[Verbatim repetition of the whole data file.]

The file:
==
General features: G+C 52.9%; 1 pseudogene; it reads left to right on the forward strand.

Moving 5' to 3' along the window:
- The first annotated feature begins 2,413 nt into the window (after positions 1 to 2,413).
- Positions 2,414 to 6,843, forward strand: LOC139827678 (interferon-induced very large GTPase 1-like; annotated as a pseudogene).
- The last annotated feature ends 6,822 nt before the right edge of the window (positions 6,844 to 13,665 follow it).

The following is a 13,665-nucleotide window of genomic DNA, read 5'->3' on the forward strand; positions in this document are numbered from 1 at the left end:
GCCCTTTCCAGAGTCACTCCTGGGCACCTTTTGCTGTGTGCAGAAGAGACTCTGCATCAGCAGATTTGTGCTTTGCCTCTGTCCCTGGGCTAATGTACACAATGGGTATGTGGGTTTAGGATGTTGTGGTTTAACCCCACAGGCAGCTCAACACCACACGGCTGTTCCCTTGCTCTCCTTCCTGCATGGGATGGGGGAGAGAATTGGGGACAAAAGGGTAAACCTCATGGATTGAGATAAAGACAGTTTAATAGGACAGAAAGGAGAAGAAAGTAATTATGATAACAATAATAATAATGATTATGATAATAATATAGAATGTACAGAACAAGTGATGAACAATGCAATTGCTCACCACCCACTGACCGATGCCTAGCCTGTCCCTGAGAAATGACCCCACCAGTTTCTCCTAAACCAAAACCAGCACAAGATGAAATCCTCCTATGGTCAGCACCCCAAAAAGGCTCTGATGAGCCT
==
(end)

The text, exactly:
General features: G+C 52.9%; 1 pseudogene; it reads left to right on the forward strand.

Moving 5' to 3' along the window:
- The first annotated feature begins 2,413 nt into the window (after positions 1 to 2,413).
- Positions 2,414 to 6,843, forward strand: LOC139827678 (interferon-induced very large GTPase 1-like; annotated as a pseudogene).
- The last annotated feature ends 6,822 nt before the right edge of the window (positions 6,844 to 13,665 follow it).

The following is a 13,665-nucleotide window of genomic DNA, read 5'->3' on the forward strand; positions in this document are numbered from 1 at the left end:
GCCCTTTCCAGAGTCACTCCTGGGCACCTTTTGCTGTGTGCAGAAGAGACTCTGCATCAGCAGATTTGTGCTTTGCCTCTGTCCCTGGGCTAATGTACACAATGGGTATGTGGGTTTAGGATGTTGTGGTTTAACCCCACAGGCAGCTCAACACCACACGGCTGTTCCCTTGCTCTCCTTCCTGCATGGGATGGGGGAGAGAATTGGGGACAAAAGGGTAAACCTCATGGATTGAGATAAAGACAGTTTAATAGGACAGAAAGGAGAAGAAAGTAATTATGATAACAATAATAATAATGATTATGATAATAATATAGAATGTACAGAACAAGTGATGAACAATGCAATTGCTCACCACCCACTGACCGATGCCTAGCCTGTCCCTGAGAAATGACCCCACCAGTTTCTCCTAAACCAAAACCAGCACAAGATGAAATCCTCCTATGGTCAGCACCCCAAAAAGGCTCTGATGAGCCT